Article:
a gauntlet, for all to see. But I maintain that self-abnegating artists, whose 
only claim is that they are seeking to discover the playwright's intentions, 
have much more to reveal to us about the tacit assumptions of the theatre of 
their day, about both what they meant by Shakespeare, and *how* they felt 
Shakespeare *means*. For it is this very confidence that betrays them most, that 
reveals to us their assumptions about theatre that are decidedly not 
Shakespearean at all. This is relatively easy to see when an artist is working 
outside of our paradigm:  Tree's claim that Shakespeare would have wanted his 
plays produced as they were at His Majesty's theatre (and that his ghost would 
haunt the boards of the theatre to reassure the actor manager about this) is, 
from our vantage a century later, preposterous. It is much more difficult to 
understand and to dissect the aesthetic paradigms that are at work of theatre 
practitioners whose sensibilities are closer to out own. Notwithstanding, that 
must be our goal, as performance historians.

I close with an example of this, from present day Shakespearean "Original 
Practices," the more contemporary manifestation of the movement begun by Poel, 
and one that similarly bases its case on intentionality. In his book on the 
various branches of the Original Practices movement, Don Weingust describes one 
of the experimental seasons that Patrick Tucker conducted with his Original 
Shakespeare Company at the reconstructed (a.k.a. "Shakespeare's") Globe. 
Weingust describes how actors in that company, seeking to replicate 
Shakespearean performance (and therefore intentionality) by reproducing 
Shakespearean rehearsal processes (or the lack of them), learn their roles from 
sides without ever having read the whole play, and perform with minimal 
rehearsal. In a footnote, Weingust reports on his interview with the actor who 
played Salisbury in _King John_ who, at the first performance, was surprised to 
discover that the King addresses him with the familiar "you" and not the formal 
"thou." The actor took this as a sign of disrespect, and found that it fueled 
his anger at the King. It is important to note that the actor-who could have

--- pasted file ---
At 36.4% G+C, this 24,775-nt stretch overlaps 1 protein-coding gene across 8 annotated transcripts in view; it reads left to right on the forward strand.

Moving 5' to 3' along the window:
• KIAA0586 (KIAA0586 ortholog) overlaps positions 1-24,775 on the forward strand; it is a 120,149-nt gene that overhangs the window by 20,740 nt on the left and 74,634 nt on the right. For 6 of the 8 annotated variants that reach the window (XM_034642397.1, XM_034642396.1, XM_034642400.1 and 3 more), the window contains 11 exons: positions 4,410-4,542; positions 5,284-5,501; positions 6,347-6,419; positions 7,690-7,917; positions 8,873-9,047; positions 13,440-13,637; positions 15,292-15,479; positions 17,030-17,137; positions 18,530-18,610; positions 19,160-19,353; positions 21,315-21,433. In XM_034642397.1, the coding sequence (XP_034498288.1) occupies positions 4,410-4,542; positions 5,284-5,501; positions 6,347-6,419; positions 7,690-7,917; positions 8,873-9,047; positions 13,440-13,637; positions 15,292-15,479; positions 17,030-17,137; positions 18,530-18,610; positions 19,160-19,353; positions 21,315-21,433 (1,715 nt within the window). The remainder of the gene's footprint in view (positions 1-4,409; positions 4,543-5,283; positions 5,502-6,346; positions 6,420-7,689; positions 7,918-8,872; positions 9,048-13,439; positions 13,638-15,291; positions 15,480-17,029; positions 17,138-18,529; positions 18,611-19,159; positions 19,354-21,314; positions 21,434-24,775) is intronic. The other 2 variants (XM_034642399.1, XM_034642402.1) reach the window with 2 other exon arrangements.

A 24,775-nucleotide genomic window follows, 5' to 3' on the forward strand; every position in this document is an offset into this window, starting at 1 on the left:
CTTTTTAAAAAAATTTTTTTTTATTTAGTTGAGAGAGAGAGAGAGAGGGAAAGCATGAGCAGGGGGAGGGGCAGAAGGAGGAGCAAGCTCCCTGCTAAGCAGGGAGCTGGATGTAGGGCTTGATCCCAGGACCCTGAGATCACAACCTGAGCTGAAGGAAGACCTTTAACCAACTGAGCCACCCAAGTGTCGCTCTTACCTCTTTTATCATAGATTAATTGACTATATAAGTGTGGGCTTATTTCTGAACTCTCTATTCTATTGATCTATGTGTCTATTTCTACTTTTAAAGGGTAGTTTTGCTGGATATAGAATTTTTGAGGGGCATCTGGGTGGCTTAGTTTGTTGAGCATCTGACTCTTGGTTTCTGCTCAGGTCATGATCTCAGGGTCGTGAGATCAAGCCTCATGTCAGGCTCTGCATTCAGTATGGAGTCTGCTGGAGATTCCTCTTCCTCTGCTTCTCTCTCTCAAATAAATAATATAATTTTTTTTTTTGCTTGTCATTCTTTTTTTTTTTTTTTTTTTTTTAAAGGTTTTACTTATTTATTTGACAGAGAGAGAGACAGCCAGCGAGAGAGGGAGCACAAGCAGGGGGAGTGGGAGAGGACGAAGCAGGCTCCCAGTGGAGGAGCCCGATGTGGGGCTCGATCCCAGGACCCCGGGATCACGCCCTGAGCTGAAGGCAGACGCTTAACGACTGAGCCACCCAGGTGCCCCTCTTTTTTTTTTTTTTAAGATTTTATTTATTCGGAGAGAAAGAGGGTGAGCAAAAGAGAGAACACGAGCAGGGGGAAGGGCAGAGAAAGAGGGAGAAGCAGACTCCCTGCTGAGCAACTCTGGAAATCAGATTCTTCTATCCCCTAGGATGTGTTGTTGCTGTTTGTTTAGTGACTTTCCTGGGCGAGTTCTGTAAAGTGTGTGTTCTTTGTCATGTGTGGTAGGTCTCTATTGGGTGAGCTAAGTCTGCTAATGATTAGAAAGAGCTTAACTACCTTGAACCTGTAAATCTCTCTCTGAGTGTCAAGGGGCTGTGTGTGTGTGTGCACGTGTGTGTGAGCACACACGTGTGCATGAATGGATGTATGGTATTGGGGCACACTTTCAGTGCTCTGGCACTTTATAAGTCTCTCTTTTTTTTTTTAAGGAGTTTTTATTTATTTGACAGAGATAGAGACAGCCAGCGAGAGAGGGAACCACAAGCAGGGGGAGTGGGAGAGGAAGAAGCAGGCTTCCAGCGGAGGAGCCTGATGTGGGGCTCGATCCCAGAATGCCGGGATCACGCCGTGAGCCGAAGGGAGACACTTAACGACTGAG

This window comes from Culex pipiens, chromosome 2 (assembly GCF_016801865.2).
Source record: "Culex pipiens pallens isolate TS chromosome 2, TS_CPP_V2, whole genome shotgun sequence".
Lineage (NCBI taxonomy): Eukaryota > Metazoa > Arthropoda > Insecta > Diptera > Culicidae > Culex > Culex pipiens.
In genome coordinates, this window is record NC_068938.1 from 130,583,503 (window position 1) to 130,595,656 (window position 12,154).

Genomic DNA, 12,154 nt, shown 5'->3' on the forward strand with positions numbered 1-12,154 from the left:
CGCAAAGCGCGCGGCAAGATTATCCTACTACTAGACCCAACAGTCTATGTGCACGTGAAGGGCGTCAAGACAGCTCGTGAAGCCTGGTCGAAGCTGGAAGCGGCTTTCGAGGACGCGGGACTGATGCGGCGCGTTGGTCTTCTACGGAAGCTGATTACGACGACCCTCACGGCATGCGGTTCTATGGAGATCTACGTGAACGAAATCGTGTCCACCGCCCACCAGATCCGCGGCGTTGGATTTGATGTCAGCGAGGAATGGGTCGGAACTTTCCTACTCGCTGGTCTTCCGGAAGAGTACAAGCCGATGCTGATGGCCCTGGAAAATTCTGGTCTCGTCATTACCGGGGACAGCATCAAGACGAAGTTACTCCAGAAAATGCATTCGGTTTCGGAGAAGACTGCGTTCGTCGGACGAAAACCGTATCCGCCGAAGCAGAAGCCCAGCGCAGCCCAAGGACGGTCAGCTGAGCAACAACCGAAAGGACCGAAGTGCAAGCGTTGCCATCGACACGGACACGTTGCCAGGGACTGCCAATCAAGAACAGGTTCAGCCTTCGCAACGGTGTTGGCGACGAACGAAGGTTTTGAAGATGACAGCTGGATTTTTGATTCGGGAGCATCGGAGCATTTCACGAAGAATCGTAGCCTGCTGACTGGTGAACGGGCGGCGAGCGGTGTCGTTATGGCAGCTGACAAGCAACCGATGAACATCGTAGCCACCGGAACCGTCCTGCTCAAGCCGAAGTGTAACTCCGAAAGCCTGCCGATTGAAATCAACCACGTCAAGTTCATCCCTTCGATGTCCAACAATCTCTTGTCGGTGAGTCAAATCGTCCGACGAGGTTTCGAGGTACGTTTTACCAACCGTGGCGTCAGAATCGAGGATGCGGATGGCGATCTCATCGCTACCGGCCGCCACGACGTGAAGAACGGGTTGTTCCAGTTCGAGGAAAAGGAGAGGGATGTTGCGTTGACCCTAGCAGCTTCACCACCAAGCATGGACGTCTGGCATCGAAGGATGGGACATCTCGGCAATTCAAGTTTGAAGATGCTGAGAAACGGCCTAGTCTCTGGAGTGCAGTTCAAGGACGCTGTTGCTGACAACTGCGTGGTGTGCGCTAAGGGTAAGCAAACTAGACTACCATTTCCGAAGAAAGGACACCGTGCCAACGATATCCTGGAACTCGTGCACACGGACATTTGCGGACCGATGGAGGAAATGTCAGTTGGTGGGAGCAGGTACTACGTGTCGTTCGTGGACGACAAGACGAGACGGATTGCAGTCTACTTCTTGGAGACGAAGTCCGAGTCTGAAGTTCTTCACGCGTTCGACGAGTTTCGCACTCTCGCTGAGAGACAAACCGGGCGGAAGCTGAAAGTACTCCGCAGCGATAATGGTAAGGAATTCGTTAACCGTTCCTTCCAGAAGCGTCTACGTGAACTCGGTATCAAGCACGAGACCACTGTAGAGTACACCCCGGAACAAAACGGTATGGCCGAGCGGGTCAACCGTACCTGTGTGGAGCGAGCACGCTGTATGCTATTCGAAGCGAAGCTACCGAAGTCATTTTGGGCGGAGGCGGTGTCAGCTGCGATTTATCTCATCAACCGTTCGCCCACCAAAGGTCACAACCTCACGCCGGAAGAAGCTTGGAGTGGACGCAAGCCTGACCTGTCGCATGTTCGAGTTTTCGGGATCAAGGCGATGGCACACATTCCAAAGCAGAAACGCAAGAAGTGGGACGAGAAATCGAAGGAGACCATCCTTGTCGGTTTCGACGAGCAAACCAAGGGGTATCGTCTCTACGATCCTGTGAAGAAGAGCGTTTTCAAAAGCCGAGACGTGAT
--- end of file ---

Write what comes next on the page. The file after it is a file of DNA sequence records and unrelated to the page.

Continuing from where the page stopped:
stated his case in early modern characterological terms, i.e. from within a 
definition of character based on a "self-fashioned" subjectivity based on social 
rank-instead took it "personally," letting his reaction flow organically from a 
subject position based on a stable, coherent identity and interiority. The 
success of the moment in performance, while triggered by early modern 
performance- and rehearsal-practices, was, for the actor, completely, 
un-self-consciously, contemporary. The actor relied on an organic, 
in-the-moment, reaction, more akin to twentieth- and twentieth-century 
Stanislavskian practices, and William Gillette's proto-Stanislavskian concept of 
"the illusion of the first time," than to the early modern acting practices that 
Tucker's company believed that they were rediscovering. In his excitement about 
having discovered Shakespeare's intentions, the actor revealed something much 
more interesting about himself, and about the theatre of his time.

What it finally comes down to, then, is less a matter of what we mean by 
Shakespeare, but what theatrical practitioners mean when they claim that they 
identified something as "Shakespeare's intentions." Rather than pointing out the 
fallacy of their claims and mocking them for it, let us instead politely thank 
them for showing us their cards, even as they blithely continue to play the game.

From:          Gabriel Egan <This email address is being protected from spambots. You need JavaScript enabled to view it.>
Date:          Tuesday, 3 Jun 2008 19:53:42 +0100
Subject: 19.0328 SHAKSPER Roundtable: Shakespeare's Intentions
Comment:       Re: SHK 19.0328 SHAKSPER Roundtable: Shakespeare's Intentions

It would be helpful to the debate on intentions if Hardy were to introduce a 
random corruption into the postings, say every 500th alphanumeric character 
being picked by random selection. (A script to do this automatically wouldn't be 
hard to write.) This would allow readers of the postings to see how authors of 
philosophically and theoretically complex arguments react when their own words 
are mangled.

Since what is sauce for the authorial goose ought to remain sauce for the 
critical gander, this procedure ought to help separate the intellectually 
coherent arguments (those requiring no special pleading about one's own 
intentions as distinct from literary author's intentions) from the arguments 
that cannot be self-reflexively applied and hence ought not to command our 

Gabriel Egan

From:          Duncan Salkeld <This email address is being protected from spambots. You need JavaScript enabled to view it.>
Date:          Tuesday, 03 Jun 2008 20:10:29 +0000 (GMT)
Subject: 19.0328 SHAKSPER Roundtable: Shakespeare's Intentions
Comment:       Re: SHK 19.0328 SHAKSPER Roundtable: Shakespeare's Intentions

I do genuinely take Alan Horn's point about inadvertent meaning, and it is one 
raised at length by Hershel Parker in his response to Knapp and Michaels (see 
Mitchell, 1985, 72-9). Knapp and Michaels might well reply (though I will not 
speak for them) that one could not begin to interpret the 'Indian/Iudean' crux 
as constituting 'alternatives' without, as they put it, 'interpreting it as what 
we believe its author meant' (p. 102). In any case, they would hold, I think, 
that unintended acts are not non-intended acts. Alan Horn seems to agree and so 
re-phrases his point: 'here is an example of a meaning coming into being without 
any intentions relevant to its production behind it'. He means, I think, that 
either 'Indian' or 'Iudean' was not what the author intended, nor what the